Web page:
When I was going to Wichita State as an Electrical Engineering student, I did not understand why anybody would major in any other subjects other than Science, Technology, Engineering or Mathematics (STEM). Even though I was not sure how to apply some of the Math or Engineering classes that I was taking at WSU in real life.
In the Asian culture, especially in countries like India, Pakistan, China, Bangladesh, etc. most of the children grow up with their parents emphasizing that they should pursue education in either Engineering or Medicine, while in the western world such as Europe or North America there is not as much emphasis on what the students should study by their parents. It is no wonder that like so many of my eastern friends, I am an engineer and my younger brother is a doctor since it engrained in our brains at an early age.
A study done in the USA by Junior Achievement from 2017 to 2018, found a significant drop from 36 percent to 24 percent in teenaged boys who wanted a STEM career, while interest among teenaged girls remained unchanged at 11 percent year-over-year.
President Obama launched the “Educate to Innovate” initiative in 2009 with an objective to move the American students from middle of the pack in STEM education to the top over the next decade. He wanted to do this by creating a partnership of Govt., for profit, non-profit and technical societies to come together in achieving this goal … I think the President’s intention was awesome, but he got it wrong. President Obama launched this great initiative and should not have limited this to STEM, but rather to STREAM (Science, Technology, Reading, Engineering, Arts and Mathematics) for the following three reasons.
When I was going to college as an Engineering Major, we did not have a lot of classes that were not focused on Engineering There were only 17 credit hours out of a total of 132 credit hours that were Electives, so we saved them for the “6 easy classes” that would allow us to boost our GPA and it actually worked in classes like Music, Minority Studies, Communications, etc. Most of us would spread these humanities classes over 6 semesters to ease the workload, and not work as hard as we did in engineering classes while still getting a relatively better grade. We might not have as much focus on the learning part as on the getting the grade part, and treated these classes as very important to boost overall GPA.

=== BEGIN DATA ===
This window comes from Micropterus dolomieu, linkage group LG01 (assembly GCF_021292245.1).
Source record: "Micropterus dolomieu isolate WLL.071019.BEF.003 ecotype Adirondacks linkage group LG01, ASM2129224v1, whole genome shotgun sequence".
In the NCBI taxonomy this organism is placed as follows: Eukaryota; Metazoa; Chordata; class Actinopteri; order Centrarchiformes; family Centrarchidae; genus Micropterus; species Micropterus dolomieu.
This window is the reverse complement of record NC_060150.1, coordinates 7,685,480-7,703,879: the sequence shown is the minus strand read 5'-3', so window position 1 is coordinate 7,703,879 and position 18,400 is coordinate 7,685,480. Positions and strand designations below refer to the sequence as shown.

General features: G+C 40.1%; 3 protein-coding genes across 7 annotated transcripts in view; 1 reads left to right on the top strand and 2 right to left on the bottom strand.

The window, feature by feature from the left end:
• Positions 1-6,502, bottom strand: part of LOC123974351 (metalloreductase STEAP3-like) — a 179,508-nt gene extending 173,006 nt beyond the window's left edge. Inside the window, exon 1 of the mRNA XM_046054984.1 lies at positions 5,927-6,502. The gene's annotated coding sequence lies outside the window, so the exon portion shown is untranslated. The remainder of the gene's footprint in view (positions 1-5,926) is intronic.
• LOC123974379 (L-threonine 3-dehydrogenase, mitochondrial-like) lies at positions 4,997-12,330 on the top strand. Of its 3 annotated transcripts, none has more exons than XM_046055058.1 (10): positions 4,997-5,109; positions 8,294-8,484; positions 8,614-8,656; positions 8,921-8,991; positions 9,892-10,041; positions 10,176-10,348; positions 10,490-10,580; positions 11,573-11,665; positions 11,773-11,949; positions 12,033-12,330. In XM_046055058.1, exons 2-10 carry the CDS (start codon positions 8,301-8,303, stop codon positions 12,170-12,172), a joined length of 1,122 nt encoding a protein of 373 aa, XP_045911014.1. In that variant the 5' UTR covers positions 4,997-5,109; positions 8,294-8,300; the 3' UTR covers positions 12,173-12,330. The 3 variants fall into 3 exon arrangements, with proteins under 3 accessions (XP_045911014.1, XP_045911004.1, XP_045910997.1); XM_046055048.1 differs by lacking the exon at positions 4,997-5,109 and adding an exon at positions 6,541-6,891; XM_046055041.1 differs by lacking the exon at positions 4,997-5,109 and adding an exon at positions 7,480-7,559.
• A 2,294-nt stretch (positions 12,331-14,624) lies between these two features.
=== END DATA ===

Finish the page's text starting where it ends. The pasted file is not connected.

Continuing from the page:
Probably six years after graduation in 1995, I was part of the inaugural Bombardier Leadership Development program where one manager was picked from each department of Design Engineering, Manufacturing, Procurement, Finance, HR, Marketing, etc. from each of the Bombardier Aerospace divisions located at Wichita, Montreal, Toronto and Belfast. Over the course of the year, we would meet quarterly for a week in one of the four cities and basically spent 16 to 18 hours per day together thus becoming pretty close friends also.
I remember in one of the discussions, where we were discussing the merits of each one of our jobs, I had a heated argument with one of my colleagues from Marketing where I was of the opinion that that the heart and soul of an aircraft company was engineering. On the other hand, he was of the opinion that the heart and soul of any organization was Sales & Marketing, and everyone should do whatever Sales wanted them to do for the organization to be successful.